Myasthenia gravis (MG) is an autoimmune disease that causes muscle weakness. The disease is incurable, but several available treatments can cause MG to go into remission, sparing patients its symptoms for awhile. However, these treatments do not work for everyone, and no approved treatments exist for rarer types of MG such as MuSK-MG .
Researchers continue to look for treatments that are more effective at managing the disease or ultimately curing it, with several clinical trials in the pipeline.
Firdapse (amifampridine phosphate) is being developed by Catalyst Pharmaceuticals in collaboration with BioMarin Pharmaceuticals, to treat multiple autoimmune conditions including MuSK-MG. Catalyst recently announced positive results from a proof-of-concept trial, and a Phase 3 trial (NCT02562066) is now recruiting U.S. participants to further test Firdapse.
Prograf (tacrolimus, FK506) suppresses the immune system. Developed by Astrella Pharmaceuticals to prevent organ transplant rejection, it’s also being investigated in autoimmune diseases like MG. Multiple clinical trials have assessed its potential benefit to MG patients, and results suggest it could be a promising therapy suitable for long-term use.
Other examples include tirasemtiv (CK-2017357) being developed by Cytokinetics to potentially treat amyotrophic lateral sclerosis (ALS) and other diseases linked to muscle weakness. Tirasemtiv was tested in a Phase 2 clinical trial (NCT01268280). The results, published in the scientific journal Neurotherapeutics, showed it produced dose-related improvements in disease severity, was well-tolerated and did not cause any serious adverse events. Researchers concluded that tirasemtiv may improve muscle function in MG.
Soliris (eculizumab) is being investigated by Alexion Pharmaceuticals as a therapy for drug-resistant generalized MG (gMG). On August 21, 2017, the European Commission (EC) approved Soliris as the first treatment for gMG. The approval was based on the results of a Phase 3 clinical trial called REGAIN (NCT01997229) which suggested a reduction in disease severity in patients treated with Soliris. In January 2017, the company also filed a supplementary Biologics License Application (sBLA) to the U.S. Food and Drug Administration (FDA) to extend the Soliris indication to include treatment for gMG.
Rozanolixizumab (UCB7665) is under development by UCB for the treatment of immunological disorders, including MG. UCB is currently recruiting participants for a Phase 2 clinical trial (NCT03052751) to assess the safety and efficacy of rozanolixizumab compared to a placebo in patients with MG.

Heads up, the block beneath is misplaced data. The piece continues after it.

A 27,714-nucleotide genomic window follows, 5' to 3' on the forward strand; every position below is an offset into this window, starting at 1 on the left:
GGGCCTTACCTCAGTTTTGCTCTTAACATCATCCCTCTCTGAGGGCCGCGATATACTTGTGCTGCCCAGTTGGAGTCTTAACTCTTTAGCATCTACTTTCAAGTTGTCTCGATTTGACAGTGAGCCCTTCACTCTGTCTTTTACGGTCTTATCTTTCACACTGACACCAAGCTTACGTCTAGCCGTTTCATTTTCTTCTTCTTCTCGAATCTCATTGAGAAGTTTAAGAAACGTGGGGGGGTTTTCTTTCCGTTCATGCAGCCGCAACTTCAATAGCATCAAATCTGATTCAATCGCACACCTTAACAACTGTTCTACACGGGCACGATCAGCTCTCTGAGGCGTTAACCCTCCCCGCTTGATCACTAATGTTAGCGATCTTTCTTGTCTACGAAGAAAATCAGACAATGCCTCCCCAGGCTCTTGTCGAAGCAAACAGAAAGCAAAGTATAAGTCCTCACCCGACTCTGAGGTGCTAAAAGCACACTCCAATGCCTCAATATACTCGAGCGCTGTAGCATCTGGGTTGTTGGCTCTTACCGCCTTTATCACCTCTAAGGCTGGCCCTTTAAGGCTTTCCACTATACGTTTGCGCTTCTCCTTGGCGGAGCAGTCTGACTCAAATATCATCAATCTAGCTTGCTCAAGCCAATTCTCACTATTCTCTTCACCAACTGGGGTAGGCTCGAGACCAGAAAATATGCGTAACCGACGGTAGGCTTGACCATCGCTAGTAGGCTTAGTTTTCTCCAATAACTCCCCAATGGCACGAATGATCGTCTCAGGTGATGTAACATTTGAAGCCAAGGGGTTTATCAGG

CFZ533 is being developed by Novartis as an add-on therapy to standard of care in patients with MG and is currently in Phase 2 clinical trial (NCT02565576) to evaluate its safety, tolerability, and efficacy in comparison to a placebo.
Rituxan (rituximab), developed by Genentech, is being investigated as a therapy for MG. Multiple small pilot studies have reported Rituxan to be a well-tolerated and potentially effective treatment for MG, for example in the scientific journal Annals of Clinical and Translational Neurology. A Phase 2 trial (NCT02110706) called BeatMG is expected to be completed in December 2017, and a Phase 3 trial (NCT02950155) is currently recruiting participants. Rituxan is approved for the treatment of several other conditions, including other immune diseases such as rheumatoid arthritis and types of ANCA vasculitis.
Other examples of biological drugs include Orencia (abatacept) developed by Bristol-Meyers Squibb (NCT03059888), Hizentra (subcutaneous immunoglobulin) developed by CSL Behring (NCT02774239) and ARGX-113 developed by Argenx (NCT02965573).
Antisense drugs aim to stop production of a protein that causes a certain condition. Monarsen (EN101) is an antisense drug that could potentially treat MG. It works by binding to the messenger RNA, the molecule used by the protein synthesis machinery of a cell, and stops it from being read. The aim is to prevent the production of an enzyme known as acetylcholinesterase (AChE), which breaks down a chemical messenger called acetylcholine that carries signals between nerves and muscles. This should increase the amount of acetylcholine available to help muscle activation and contraction.
Myasterix (CV-MG01) is a vaccine for MG being developed by CuraVac in collaboration with several European companies, with funding from the European Commission. Myasterix aims to improve or cure symptoms of MG, and is currently being tested in a Phase 2/3 clinical trial (NCT03165435) to test its efficacy in people with MG. That trial is now recruiting participants.
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